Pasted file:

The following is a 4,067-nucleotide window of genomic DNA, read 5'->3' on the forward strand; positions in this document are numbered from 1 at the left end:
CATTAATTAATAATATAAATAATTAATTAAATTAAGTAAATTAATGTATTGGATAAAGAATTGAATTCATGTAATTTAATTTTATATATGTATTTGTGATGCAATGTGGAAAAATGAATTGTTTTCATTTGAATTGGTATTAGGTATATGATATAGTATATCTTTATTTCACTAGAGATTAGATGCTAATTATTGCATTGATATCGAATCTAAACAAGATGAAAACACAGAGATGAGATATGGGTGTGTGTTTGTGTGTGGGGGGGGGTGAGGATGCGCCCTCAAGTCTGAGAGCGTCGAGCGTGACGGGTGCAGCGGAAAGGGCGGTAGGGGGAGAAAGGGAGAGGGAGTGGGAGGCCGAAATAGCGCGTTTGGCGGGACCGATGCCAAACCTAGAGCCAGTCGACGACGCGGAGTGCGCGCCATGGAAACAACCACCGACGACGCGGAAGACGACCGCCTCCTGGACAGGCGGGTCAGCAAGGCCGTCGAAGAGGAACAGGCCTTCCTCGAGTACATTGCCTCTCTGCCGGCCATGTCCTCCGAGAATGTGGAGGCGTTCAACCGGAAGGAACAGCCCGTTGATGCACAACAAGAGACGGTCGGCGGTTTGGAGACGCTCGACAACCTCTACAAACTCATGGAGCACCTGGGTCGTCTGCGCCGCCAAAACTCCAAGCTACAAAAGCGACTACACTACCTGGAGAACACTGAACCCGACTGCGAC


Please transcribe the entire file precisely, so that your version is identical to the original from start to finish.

The following is a 4,067-nucleotide window of genomic DNA, read 5'->3' on the forward strand; positions in this document are numbered from 1 at the left end:
CATTAATTAATAATATAAATAATTAATTAAATTAAGTAAATTAATGTATTGGATAAAGAATTGAATTCATGTAATTTAATTTTATATATGTATTTGTGATGCAATGTGGAAAAATGAATTGTTTTCATTTGAATTGGTATTAGGTATATGATATAGTATATCTTTATTTCACTAGAGATTAGATGCTAATTATTGCATTGATATCGAATCTAAACAAGATGAAAACACAGAGATGAGATATGGGTGTGTGTTTGTGTGTGGGGGGGGGTGAGGATGCGCCCTCAAGTCTGAGAGCGTCGAGCGTGACGGGTGCAGCGGAAAGGGCGGTAGGGGGAGAAAGGGAGAGGGAGTGGGAGGCCGAAATAGCGCGTTTGGCGGGACCGATGCCAAACCTAGAGCCAGTCGACGACGCGGAGTGCGCGCCATGGAAACAACCACCGACGACGCGGAAGACGACCGCCTCCTGGACAGGCGGGTCAGCAAGGCCGTCGAAGAGGAACAGGCCTTCCTCGAGTACATTGCCTCTCTGCCGGCCATGTCCTCCGAGAATGTGGAGGCGTTCAACCGGAAGGAACAGCCCGTTGATGCACAACAAGAGACGGTCGGCGGTTTGGAGACGCTCGACAACCTCTACAAACTCATGGAGCACCTGGGTCGTCTGCGCCGCCAAAACTCCAAGCTACAAAAGCGACTACACTACCTGGAGAACACTGAACCCGACTGCGAC